August 20, 2018

Big Ideas and Emerging Innovations

 
The Nigerian biotech startup Coating+ has created a transparent gelatinous coating that is sprayed onto fresh fruit and vegetables to prolong their shelf life. It’s made using a combination of chitosan—a sugar extracted from shrimp shells—along with soy protein and micronutrients, and its preservation qualities are set to save farmers money on unsold produce. Moreover, Coating+ is helping shore up waste in the aquaculture industry and combat micronutrient and protein-energy malnutrition in Africa.
 
Biotech firm Calyxt’s soybean oil, the industry’s first true gene-edited food, could make its way into products as soon as the end of this year. Unlike older genetic modification methods, the new techniques are precise, fast, and inexpensive, and companies hope they will avoid the negative reputation and regulatory hurdles that hobbled the first generation of genetically modified foods.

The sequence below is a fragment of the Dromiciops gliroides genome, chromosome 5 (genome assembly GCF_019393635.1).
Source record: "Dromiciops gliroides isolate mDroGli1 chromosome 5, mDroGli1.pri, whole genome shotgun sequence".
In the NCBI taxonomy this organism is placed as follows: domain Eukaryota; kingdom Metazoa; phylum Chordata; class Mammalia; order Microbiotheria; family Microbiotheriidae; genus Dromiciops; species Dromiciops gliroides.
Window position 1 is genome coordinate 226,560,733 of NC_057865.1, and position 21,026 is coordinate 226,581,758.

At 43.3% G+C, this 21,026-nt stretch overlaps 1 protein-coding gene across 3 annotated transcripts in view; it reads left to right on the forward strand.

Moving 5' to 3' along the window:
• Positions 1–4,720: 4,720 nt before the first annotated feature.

Bird Control Group started out in Europe, for the most part designing lasers to shoo pesky birds away from industrial sites and airports. In the US market, the agricultural industry appears to be the most promising. The silent lasers proved a friendlier—and sometimes better—bird repellent than traditional tools such as propane cannons or squawk boxes. The lasers are also friendlier than using poison or a 12-gauge shotgun.
 
For thousands of years, people from a mountainous region in southern Mexico, have been cultivating an unusual variety of giant corn. They grow the crop on soils that are poor in nitrogen and they barely use any additional fertilizer. And yet, their corn towers over conventional varieties, reaching heights of more than 16 feet. The secret of the corn’s success lies in its aerial roots which drop with a tick, clear mucus that’s loaded with bacteria.
 
Social entrepreneur Jehiel Oliver and his organization, Hello Tractor, have demonstrated another use of Uber’s ride-sharing technology: fighting poverty and scarcity in Africa’s remote rural communities. The company is helping engage the growing youth population in agriculture by connecting tractor owners to farmers through a digital app. In just a few short years, the organization has reached more than 250,000 smallholder African farmers.